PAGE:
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French Forum 26.2 (2001) 112-113

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Livre, pouvoirs et société à Paris au XVIIe siècle. 2 vols.; Geneva: Droz, 1999 and La Naissance du livre moderne: Mise en page et mise en texte du livre français (XIVe-XVIIe siècles)

Henri-Jean Martin. Livre, pouvoirs et société à Paris au XVIIe siècle. 2 vols.; Geneva: Droz, 1999 and La Naissance du livre moderne: Mise en page et mise en texte du livre français (XIVe-XVIIe siècles). Paris: Editions du Cercle de la Librairie, 2000.

This is not so much a review as an announcement of good news. To begin with, Henri-Jean Martin's 2 -volume 1969 study, Livre, pouvoirs et société, a classic of the history of the book in France, has been reedited, with a new preface by Roger Chartier. These volumes should be required reading for all early modernists and for anyone interested in the history of the French book trade. Martin's pioneering research casts in many ways new light on the development of French literature during that crucial period for the French book trade, the seventeenth century, the century during which publication in French finally definitively outstripped publication in Latin. The chapters in this study teach us more or less all we can still know about who was reading what and when, who was censuring what and when, who was publishing what and when--and in what format. More recent studies cover in greater detail parts of the terrain Martin originally mapped out here, but I still turn to Livre, pouvoirs et société on a regular basis for overall coverage of the book trade in seventeenth-century Paris. Droz should be commended for having reissued these volumes in paperback format. [End Page 112]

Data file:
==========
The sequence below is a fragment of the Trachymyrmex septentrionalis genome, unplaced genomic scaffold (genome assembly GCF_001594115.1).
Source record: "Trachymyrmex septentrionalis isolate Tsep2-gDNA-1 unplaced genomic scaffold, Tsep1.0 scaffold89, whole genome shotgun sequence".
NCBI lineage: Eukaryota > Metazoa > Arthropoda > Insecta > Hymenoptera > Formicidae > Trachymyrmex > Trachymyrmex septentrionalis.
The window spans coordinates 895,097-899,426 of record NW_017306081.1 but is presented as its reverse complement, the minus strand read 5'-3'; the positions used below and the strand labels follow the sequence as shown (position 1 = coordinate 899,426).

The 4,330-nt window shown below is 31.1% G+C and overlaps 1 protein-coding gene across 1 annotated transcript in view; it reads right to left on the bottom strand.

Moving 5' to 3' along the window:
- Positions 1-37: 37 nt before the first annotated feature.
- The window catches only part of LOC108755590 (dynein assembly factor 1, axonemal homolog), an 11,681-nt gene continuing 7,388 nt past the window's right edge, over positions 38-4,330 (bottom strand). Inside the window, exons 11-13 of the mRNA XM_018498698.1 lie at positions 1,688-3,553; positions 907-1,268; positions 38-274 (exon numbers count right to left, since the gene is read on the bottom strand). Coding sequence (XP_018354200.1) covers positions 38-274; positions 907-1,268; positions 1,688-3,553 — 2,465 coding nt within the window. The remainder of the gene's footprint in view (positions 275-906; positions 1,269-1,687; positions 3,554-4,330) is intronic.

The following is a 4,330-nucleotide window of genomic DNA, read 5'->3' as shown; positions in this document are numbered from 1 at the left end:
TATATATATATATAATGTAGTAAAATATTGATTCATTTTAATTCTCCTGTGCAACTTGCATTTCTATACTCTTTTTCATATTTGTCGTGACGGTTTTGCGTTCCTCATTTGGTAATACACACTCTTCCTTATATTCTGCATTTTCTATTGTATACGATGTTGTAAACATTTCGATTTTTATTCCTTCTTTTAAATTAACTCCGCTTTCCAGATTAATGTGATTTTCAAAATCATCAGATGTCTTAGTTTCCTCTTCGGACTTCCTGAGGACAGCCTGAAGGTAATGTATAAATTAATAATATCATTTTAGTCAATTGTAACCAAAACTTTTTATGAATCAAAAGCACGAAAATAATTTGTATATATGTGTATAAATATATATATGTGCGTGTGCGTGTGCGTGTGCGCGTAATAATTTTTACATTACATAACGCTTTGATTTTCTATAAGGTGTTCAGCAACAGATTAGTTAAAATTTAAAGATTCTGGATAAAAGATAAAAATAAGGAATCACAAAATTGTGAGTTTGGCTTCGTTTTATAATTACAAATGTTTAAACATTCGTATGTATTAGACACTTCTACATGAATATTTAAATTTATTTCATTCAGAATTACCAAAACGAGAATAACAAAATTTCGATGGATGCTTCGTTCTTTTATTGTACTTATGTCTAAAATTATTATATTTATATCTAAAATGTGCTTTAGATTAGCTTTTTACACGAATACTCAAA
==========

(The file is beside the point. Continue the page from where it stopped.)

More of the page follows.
The other good news is Martin's latest effort, a sumptuously illustrated volume that provides a brilliant demonstration of the problem of the book as object. Martin leads a team of scholars who reconstruct the early modern history of the many physical aspects that play an indispensible role in a book's creation and in its reception: typography, punctuation, all types of organizing features--from title page to index. They draw our attention above all to page layout. Some of the volume's most fascinating pages are devoted to the evolution as a result of which texts came to be broken down into paragraphs--this is an essential part of what Martin refers to as "the normalization of prose." Martin is interested in all the visual factors indispensible to the format of the modern book, those aspects that gave the modern printed book the structure with which we are familiar. The volume is particularly successful in its pedagogical mission because it is so lavishly illustrated--more than 700 plates show us exactly what the authors are describing. And, while some of the illustrations--those of frontispieces, predictably--are beautiful, the majority are primarily informative, so that we can see what printed prose looked like before, during, and after typographers and authors had decided how it would be presented from then on.

Anyone interested in how what we now think of simply as "the book" came to take on the appearance it still has will want to read--and see--La Naissance du livre moderne.


Joan DeJean
University of Pennsylvania



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